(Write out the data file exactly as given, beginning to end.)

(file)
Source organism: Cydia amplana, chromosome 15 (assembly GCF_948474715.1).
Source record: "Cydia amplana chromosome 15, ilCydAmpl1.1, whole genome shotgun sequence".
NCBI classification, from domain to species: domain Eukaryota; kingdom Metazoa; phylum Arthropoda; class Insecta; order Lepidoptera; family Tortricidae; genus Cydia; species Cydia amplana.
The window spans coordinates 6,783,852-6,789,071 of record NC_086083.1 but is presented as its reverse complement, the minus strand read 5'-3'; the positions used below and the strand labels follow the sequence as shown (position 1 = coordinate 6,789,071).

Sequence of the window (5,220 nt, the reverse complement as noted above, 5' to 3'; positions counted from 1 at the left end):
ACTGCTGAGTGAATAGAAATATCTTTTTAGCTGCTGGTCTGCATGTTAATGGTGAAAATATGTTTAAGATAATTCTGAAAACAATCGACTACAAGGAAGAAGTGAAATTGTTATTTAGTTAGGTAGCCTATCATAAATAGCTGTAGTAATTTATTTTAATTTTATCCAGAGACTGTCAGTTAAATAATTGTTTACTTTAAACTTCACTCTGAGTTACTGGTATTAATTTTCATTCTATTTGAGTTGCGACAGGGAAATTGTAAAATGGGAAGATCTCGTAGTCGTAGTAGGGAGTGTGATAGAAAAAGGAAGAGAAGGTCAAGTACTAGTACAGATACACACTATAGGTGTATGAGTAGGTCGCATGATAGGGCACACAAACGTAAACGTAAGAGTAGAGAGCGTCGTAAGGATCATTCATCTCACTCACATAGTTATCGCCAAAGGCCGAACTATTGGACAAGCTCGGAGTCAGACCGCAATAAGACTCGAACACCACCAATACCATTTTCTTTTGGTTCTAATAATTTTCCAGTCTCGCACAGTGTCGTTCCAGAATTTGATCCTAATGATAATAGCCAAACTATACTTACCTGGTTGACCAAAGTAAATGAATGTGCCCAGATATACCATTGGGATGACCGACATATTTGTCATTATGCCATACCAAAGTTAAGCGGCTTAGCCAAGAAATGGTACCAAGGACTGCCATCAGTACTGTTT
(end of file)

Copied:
Source organism: Cydia amplana, chromosome 15 (assembly GCF_948474715.1).
Source record: "Cydia amplana chromosome 15, ilCydAmpl1.1, whole genome shotgun sequence".
NCBI classification, from domain to species: domain Eukaryota; kingdom Metazoa; phylum Arthropoda; class Insecta; order Lepidoptera; family Tortricidae; genus Cydia; species Cydia amplana.
The window spans coordinates 6,783,852-6,789,071 of record NC_086083.1 but is presented as its reverse complement, the minus strand read 5'-3'; the positions used below and the strand labels follow the sequence as shown (position 1 = coordinate 6,789,071).

Sequence of the window (5,220 nt, the reverse complement as noted above, 5' to 3'; positions counted from 1 at the left end):
ACTGCTGAGTGAATAGAAATATCTTTTTAGCTGCTGGTCTGCATGTTAATGGTGAAAATATGTTTAAGATAATTCTGAAAACAATCGACTACAAGGAAGAAGTGAAATTGTTATTTAGTTAGGTAGCCTATCATAAATAGCTGTAGTAATTTATTTTAATTTTATCCAGAGACTGTCAGTTAAATAATTGTTTACTTTAAACTTCACTCTGAGTTACTGGTATTAATTTTCATTCTATTTGAGTTGCGACAGGGAAATTGTAAAATGGGAAGATCTCGTAGTCGTAGTAGGGAGTGTGATAGAAAAAGGAAGAGAAGGTCAAGTACTAGTACAGATACACACTATAGGTGTATGAGTAGGTCGCATGATAGGGCACACAAACGTAAACGTAAGAGTAGAGAGCGTCGTAAGGATCATTCATCTCACTCACATAGTTATCGCCAAAGGCCGAACTATTGGACAAGCTCGGAGTCAGACCGCAATAAGACTCGAACACCACCAATACCATTTTCTTTTGGTTCTAATAATTTTCCAGTCTCGCACAGTGTCGTTCCAGAATTTGATCCTAATGATAATAGCCAAACTATACTTACCTGGTTGACCAAAGTAAATGAATGTGCCCAGATATACCATTGGGATGACCGACATATTTGTCATTATGCCATACCAAAGTTAAGCGGCTTAGCCAAGAAATGGTACCAAGGACTGCCATCAGTACTGTTT